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September 30, 2014

US to keep 10,000 troops in Afghanistan

U.S. soldiers patrol an Afghanistan highway on Aug. 11 in Parwan province. The U.S. and Afghanistan expect to sign an agreement to keep about 10,000 American troops there after combat operations end at the close of this year, an Obama aide said. (Cpl. George Huley / Army)

WASHINGTON (Defense News) — The United States and Afghanistan will sign a long-delayed security agreement Tuesday that will allow about 9,800 American troops to remain in the country past this year, a US official said.

White House senior adviser John Podesta on Monday reported the planned signing after attending the inauguration of President Ashraf Ghani Ahmadzai in Kabul.

US and Afghan officials agreed on terms of the accord more than a year ago, but former Afghanistan President Hamid Karzai refused to sign. Karzai complained about US airstrikes that have killed Afghan civilians and US overtures to the Taliban, the Islamists who had ruled Afghanistan until ousted by American forces in 2001. The Taliban have been waging a civil war ever since.

Both Ahmadzai and his rival, Abdullah Abdullah, said they would sign the agreement if elected.

The two formed a power-sharing government, with Abdullah named chief executive, a position with substantial influence within the government.

The residual US force will be responsible for advising and supporting Afghan security forces and conducting counter-terrorism missions against al-Qaida and its affiliates.

NATO countries are expected to contribute troops to the residual force as well, bringing the total to about 12,000.

Under the plan the number of US forces would be reduced by more than half in 2015 and then removed entirely by 2017.

Currently there are about 24,000 US troops in Afghanistan, down from a peak of about 100,000 in 2010 and 2011, according to the Pentagon.

Afghan security forces are already leading operations throughout the country as US forces have largely withdrawn from direct combat.

September 29, 2014

India, Israel PMs pledge stronger ties in rare meeting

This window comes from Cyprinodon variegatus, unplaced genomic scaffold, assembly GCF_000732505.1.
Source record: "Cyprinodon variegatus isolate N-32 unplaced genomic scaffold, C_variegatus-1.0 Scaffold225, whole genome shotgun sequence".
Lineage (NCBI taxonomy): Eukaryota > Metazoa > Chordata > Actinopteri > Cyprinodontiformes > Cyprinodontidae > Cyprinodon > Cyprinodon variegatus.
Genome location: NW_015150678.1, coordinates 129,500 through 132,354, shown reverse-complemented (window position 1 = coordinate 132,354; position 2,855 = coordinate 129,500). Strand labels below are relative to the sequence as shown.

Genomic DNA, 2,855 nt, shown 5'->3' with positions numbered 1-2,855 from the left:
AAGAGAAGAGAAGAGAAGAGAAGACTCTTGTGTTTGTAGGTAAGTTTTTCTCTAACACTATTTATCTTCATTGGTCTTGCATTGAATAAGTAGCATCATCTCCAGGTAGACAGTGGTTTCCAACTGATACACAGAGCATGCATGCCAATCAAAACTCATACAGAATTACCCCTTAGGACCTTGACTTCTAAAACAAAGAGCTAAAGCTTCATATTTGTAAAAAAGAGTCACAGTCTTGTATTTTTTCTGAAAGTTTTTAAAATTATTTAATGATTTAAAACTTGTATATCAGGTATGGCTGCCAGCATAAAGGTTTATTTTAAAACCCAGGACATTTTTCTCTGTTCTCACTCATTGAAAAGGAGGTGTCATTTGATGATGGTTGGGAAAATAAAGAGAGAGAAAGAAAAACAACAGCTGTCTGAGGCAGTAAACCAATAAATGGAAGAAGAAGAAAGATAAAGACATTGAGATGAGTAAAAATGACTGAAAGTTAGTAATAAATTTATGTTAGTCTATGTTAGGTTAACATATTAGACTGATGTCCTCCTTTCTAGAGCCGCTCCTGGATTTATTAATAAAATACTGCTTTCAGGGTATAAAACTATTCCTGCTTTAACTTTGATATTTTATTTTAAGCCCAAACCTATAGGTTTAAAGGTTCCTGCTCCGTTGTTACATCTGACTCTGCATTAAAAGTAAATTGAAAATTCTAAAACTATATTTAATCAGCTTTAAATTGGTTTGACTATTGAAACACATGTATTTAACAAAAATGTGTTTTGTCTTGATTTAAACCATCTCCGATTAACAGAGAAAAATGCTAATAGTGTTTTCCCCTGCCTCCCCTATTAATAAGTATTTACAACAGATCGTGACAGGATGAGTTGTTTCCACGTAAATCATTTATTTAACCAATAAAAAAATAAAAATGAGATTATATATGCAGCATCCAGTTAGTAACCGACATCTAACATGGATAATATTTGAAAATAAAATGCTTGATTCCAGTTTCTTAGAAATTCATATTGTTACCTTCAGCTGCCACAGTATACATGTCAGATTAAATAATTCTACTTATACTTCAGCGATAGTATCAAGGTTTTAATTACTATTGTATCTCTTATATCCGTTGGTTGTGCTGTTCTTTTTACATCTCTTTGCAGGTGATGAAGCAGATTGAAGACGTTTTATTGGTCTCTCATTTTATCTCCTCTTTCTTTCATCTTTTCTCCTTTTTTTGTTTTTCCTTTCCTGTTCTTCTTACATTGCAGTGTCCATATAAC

Israeli Prime Minister Benjamin Netanyahu and India's new Prime Minister Narendra Modi. PHOTOS: AFP

NEW YORK (The Express Tribune): Israeli Prime Minister Benjamin Netanyahu and India’s new Prime Minister Narendra Modi pledged to boost cooperation Sunday in the most substantive interaction between the two countries’ leaders in 11 years.

The two prime ministers both appeared upbeat as they met at a New York hotel on the sidelines of the United Nations General Assembly, where Modi is making his first visit since he led his Hindu nationalists to a sweeping victory in April-May elections.

Netanyahu said he was “delighted” to meet Modi and invited him to visit Israel, in what would be a first for an Indian prime minister.

“I believe that if we work together, we can do so with benefits for both our peoples and well beyond,” Netanyahu said during a brief press interaction during the meeting.

“We are very excited by the prospects of greater and greater ties with India. We think the sky’s the limit,” Netanyahu said, describing the countries as “ancient civilizations” that are also democracies.

Modi proudly told Netanyahu of the historic Jewish community in India.

“India is the only country where anti-Semitism has never been allowed to come up and where Jews have never suffered and have lived as an integral part of our society,” Modi said.

New Delhi only established relations with Israel in 1992, a delay often attributed by analysts to potential concerns within India’s Muslim minority and the developing nation’s need to preserve relations with wealthy Arab states.

But India quickly developed relations with Israel during the last government of Modi’s Bharatiya Janata Party, which emphasizes Hindu identity. In 2003, Ariel Sharon paid the first visit by an Israeli prime minister to New Delhi.

The left-leaning Congress party that took power in 2004 took a greater distance from Israel, despite meetings at the ministerial level. Nonetheless, two-way trade has soared from $200 million in 1992 to $6 billion, according to New Delhi’s figures, and India has been an alluring market for Israel’s defense industry.

Israel was one of the few countries visited by Modi before his election as prime minister.

Despite his hawkish reputation, Modi surprised observers by meeting widely with foreign leaders since his election, including Prime Minister Nawaz Sharif and Chinese President Xi Jinping.

But Indian officials said that Modi had no plans to meet in New York with Palestinian president Mahmud Abbas.

Modi was leader of the state of Gujarat when anti-Muslim riots killed more than 1,000 people in 2002. He was never charged and denies wrongdoing, but the episode led the United States to deny him a visa in 2005.

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